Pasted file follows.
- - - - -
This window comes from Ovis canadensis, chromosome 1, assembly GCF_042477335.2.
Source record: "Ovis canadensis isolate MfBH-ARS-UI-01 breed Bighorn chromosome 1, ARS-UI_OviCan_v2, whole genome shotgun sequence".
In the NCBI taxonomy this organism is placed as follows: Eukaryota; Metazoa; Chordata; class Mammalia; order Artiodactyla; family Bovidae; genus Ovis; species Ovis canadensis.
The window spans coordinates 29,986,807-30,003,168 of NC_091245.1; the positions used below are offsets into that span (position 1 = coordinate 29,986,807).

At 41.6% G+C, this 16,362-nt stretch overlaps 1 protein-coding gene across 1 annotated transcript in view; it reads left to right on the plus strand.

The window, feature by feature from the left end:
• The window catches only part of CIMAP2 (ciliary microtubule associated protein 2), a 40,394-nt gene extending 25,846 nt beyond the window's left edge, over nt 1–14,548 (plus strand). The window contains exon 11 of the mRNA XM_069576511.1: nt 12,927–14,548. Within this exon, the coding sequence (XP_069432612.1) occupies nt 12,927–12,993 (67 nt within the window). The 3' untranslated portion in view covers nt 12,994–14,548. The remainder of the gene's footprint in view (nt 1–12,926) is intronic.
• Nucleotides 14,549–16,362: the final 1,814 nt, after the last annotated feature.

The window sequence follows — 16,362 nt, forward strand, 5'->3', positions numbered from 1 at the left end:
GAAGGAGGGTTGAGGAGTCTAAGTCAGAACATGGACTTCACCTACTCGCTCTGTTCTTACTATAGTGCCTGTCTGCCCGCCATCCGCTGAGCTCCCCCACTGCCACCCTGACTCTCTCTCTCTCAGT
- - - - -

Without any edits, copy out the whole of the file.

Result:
This window comes from Ovis canadensis, chromosome 1, assembly GCF_042477335.2.
Source record: "Ovis canadensis isolate MfBH-ARS-UI-01 breed Bighorn chromosome 1, ARS-UI_OviCan_v2, whole genome shotgun sequence".
In the NCBI taxonomy this organism is placed as follows: Eukaryota; Metazoa; Chordata; class Mammalia; order Artiodactyla; family Bovidae; genus Ovis; species Ovis canadensis.
The window spans coordinates 29,986,807-30,003,168 of NC_091245.1; the positions used below are offsets into that span (position 1 = coordinate 29,986,807).

At 41.6% G+C, this 16,362-nt stretch overlaps 1 protein-coding gene across 1 annotated transcript in view; it reads left to right on the plus strand.

The window, feature by feature from the left end:
• The window catches only part of CIMAP2 (ciliary microtubule associated protein 2), a 40,394-nt gene extending 25,846 nt beyond the window's left edge, over nt 1–14,548 (plus strand). The window contains exon 11 of the mRNA XM_069576511.1: nt 12,927–14,548. Within this exon, the coding sequence (XP_069432612.1) occupies nt 12,927–12,993 (67 nt within the window). The 3' untranslated portion in view covers nt 12,994–14,548. The remainder of the gene's footprint in view (nt 1–12,926) is intronic.
• Nucleotides 14,549–16,362: the final 1,814 nt, after the last annotated feature.

The window sequence follows — 16,362 nt, forward strand, 5'->3', positions numbered from 1 at the left end:
GAAGGAGGGTTGAGGAGTCTAAGTCAGAACATGGACTTCACCTACTCGCTCTGTTCTTACTATAGTGCCTGTCTGCCCGCCATCCGCTGAGCTCCCCCACTGCCACCCTGACTCTCTCTCTCTCAGT